Moving personnel across divisional lines provides fresh perspectives, not to mention hybrid vigor. In 1991, GE transferred leadership in four of its 13 major businesses, with new leaders coming from other GE businesses. These internal transfers give executives throughout the company broad-based experience. They no longer think narrowly of divisional interests; they think first of GE.

Among the toughest boundaries to dismantle are the ones individual managers erect around the borders of their turf. In the old days, you provided people with upward mobility by giving them a raise and a title. Soon the corporate work place was overrun by people with "manager" in their titles. They carved out little fiefdoms and fiercely defended them.

Look at your own work place. How many of your "managers" really need to manage? In a boundaryless corporation, there's a greater need for people who coach, advise and facilitate through teamwork than for people who control and direct through authoritarian management.

If you review the job titles and job descriptions in your company, you may see opportunities to reduce the number of management positions by replacing functionaries with leaders. If you do this, you'll be amazed at the way boundaries of authority can be turned into avenues of cooperation.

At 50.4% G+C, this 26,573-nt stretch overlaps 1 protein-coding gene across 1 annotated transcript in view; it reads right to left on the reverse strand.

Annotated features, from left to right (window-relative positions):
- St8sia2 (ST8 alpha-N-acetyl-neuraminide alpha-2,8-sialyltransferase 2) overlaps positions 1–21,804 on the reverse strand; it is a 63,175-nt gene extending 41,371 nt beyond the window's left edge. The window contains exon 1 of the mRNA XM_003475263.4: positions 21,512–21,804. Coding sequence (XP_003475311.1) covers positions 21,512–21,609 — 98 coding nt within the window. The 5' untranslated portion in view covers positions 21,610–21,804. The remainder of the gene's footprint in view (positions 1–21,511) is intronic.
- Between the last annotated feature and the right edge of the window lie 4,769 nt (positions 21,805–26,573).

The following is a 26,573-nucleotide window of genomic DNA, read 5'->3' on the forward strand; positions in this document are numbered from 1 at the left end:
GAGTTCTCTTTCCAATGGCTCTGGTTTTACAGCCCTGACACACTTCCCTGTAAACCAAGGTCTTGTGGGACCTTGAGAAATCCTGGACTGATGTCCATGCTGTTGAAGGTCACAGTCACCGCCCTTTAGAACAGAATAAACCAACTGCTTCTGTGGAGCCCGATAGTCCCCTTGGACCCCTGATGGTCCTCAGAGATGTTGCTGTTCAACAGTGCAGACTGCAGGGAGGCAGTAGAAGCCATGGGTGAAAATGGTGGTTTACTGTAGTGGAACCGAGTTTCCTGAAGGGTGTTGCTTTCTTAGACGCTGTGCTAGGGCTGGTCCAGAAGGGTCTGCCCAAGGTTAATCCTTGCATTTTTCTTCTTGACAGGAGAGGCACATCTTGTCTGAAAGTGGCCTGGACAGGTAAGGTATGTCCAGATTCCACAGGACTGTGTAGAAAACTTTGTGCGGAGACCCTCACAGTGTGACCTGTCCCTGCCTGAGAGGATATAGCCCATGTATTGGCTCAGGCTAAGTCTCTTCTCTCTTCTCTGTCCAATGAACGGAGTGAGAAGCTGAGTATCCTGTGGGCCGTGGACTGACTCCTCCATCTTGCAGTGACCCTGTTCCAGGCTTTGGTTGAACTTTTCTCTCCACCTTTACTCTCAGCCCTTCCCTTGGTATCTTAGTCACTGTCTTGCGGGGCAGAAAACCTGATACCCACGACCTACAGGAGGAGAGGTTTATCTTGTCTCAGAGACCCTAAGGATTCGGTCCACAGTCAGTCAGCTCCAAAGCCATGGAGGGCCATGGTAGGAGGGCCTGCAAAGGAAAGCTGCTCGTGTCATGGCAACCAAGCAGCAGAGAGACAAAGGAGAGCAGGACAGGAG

Many of the bureaucratic boundaries erected by corporate functionaries are there because the individuals feel insecure. Because they feel insecure, they resist change. GE sought to remove these boundaries through a program it calls " Work-Out ."

Work-out sessions are similar to New England town meetings. The people who attend are drawn from the ranks of hourly and salaried employees; of management and union leaders. These are people who don't often have an opportunity to speak to each other during the work day. In keeping with its boundaryless nature, Work-Out also frequently includes representatives of customers and suppliers.

During these sessions, people are free to speak out on any topic that turns them on. Often, the complaints they raise are addressed on the spot.

One union leader, given a chance to lecture at Work-Out, told the group that he used to have three clearly defined enemies: the IRS, the Russians and GE management. Now, he said, there's only one: the IRS.

I'm convinced that the Company Without Boundaries is the company of the future. If you remove the barriers between your company and its stakeholders, you create a community of mutual interests in which everyone works toward the good of all. That's what you call a win/win situation

copyright Nido R Qubein